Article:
The Moon is sailing across the “celestial sea” — a group of constellations that are related to water. And it’s a lengthy cruise: The Moon won’t climb out of the sea until Friday.
Most of the sea is in view at nightfall. And by about 11 o’clock, it will span the entire southern sky. It incorporates the sea-goat, the water bearer, the fishes, the southern fish, the sea monster, and the celestial river.
These constellations were associated with water for a couple of reasons. First, they inhabit a relatively dark region of the sky, with only one bright star — Fomalhaut, the mouth of the southern fish. And second, they appeared in the sky during the rainy season in the eastern Mediterranean, where the constellations were drawn and their stories written.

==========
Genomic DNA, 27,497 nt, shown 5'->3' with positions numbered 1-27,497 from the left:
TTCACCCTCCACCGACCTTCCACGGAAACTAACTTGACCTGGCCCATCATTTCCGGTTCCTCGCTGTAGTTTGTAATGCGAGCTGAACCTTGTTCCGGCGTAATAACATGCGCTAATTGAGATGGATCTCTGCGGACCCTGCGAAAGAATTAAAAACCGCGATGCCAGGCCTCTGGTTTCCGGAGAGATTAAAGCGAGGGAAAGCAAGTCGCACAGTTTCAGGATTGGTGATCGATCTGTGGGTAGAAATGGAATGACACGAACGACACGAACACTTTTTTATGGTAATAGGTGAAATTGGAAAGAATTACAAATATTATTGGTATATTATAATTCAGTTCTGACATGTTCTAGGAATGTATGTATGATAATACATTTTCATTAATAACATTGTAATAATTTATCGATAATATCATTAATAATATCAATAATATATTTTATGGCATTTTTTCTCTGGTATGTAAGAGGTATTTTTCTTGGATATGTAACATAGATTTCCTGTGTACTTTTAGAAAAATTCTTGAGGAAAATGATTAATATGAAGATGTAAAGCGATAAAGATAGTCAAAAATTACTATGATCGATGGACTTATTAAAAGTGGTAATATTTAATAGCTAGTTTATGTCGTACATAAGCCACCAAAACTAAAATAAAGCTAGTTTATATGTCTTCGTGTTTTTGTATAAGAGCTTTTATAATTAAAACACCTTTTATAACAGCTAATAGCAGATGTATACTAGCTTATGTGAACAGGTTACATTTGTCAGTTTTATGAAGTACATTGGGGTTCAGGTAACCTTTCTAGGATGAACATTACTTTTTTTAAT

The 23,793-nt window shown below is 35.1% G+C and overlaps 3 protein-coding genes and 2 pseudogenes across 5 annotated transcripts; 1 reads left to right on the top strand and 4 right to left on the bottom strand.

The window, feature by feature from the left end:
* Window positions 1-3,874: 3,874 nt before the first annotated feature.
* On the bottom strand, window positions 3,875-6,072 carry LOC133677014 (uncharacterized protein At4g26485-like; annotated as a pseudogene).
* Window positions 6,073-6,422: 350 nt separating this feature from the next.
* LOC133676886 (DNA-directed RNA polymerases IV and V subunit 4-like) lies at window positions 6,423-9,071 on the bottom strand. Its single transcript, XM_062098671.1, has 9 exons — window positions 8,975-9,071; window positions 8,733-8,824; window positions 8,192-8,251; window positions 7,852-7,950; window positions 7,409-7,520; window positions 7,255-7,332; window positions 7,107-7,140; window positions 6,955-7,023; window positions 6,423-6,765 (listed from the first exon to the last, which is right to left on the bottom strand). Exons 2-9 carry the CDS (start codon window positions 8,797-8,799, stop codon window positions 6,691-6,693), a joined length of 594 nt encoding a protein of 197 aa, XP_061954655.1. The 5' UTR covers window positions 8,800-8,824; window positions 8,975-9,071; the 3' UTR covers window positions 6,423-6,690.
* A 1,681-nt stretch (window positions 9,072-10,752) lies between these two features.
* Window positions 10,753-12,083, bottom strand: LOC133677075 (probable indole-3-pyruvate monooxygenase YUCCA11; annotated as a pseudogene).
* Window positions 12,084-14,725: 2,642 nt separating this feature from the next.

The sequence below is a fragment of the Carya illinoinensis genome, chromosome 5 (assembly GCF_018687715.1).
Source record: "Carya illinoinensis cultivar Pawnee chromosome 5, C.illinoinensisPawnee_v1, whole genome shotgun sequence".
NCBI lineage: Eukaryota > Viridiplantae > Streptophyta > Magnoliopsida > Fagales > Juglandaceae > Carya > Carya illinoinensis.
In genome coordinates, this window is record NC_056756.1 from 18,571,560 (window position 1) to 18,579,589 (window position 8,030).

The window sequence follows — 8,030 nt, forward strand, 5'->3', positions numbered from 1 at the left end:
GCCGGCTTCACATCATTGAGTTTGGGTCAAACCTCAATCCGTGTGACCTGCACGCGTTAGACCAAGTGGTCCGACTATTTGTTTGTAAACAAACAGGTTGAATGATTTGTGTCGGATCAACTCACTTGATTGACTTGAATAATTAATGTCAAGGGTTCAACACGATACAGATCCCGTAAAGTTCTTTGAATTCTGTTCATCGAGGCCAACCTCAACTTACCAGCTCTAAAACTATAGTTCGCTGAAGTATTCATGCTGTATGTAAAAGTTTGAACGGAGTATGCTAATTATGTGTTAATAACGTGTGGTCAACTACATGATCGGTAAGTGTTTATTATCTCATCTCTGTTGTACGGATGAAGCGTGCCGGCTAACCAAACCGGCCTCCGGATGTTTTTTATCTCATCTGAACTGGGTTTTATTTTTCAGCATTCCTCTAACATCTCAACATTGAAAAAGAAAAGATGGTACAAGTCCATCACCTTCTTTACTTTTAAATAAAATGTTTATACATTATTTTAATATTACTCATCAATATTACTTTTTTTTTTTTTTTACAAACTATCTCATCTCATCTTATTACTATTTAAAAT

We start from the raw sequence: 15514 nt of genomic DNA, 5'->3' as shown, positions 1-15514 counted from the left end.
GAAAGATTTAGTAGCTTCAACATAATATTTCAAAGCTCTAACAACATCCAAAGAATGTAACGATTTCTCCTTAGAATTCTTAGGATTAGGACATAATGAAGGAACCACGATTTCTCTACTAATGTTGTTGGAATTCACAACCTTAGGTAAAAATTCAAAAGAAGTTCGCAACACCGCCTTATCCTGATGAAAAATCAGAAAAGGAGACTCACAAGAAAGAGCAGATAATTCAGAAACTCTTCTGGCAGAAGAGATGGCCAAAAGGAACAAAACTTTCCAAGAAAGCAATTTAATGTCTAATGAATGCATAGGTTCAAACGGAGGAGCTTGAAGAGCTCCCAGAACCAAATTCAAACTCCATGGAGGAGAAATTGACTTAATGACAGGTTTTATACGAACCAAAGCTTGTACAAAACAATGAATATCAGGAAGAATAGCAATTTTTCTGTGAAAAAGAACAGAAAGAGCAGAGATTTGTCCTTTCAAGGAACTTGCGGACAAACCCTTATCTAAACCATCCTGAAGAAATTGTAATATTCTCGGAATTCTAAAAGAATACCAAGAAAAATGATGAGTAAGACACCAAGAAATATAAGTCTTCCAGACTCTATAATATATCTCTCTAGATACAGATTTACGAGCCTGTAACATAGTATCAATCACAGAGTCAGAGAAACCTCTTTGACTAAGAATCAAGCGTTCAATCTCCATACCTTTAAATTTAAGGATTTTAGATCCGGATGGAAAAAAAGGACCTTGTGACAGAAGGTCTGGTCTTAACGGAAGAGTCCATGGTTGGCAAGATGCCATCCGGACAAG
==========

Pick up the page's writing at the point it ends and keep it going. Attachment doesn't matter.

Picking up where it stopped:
Tonight, the Moon is just passing into the edge of Aquarius, the water bearer. Although it’s perhaps the most famous member of the sea, it’s not much to look at. It depicts a man or boy carrying a jug of water, which is pouring toward Fomalhaut.
That picture appears to trace back to ancient Babylon. The stars represented one of the most important gods, who was shown as a man carrying an urn filled with water. And in ancient Egypt, the stars were associated with the annual flooding of the Nile River.
The Moon will sail across Aquarius and Pisces over the next few nights, flanked by some of the other watery contellations. It won’t stand against the stars of a more earthy constellation until Friday.
Script by Damond Benningfield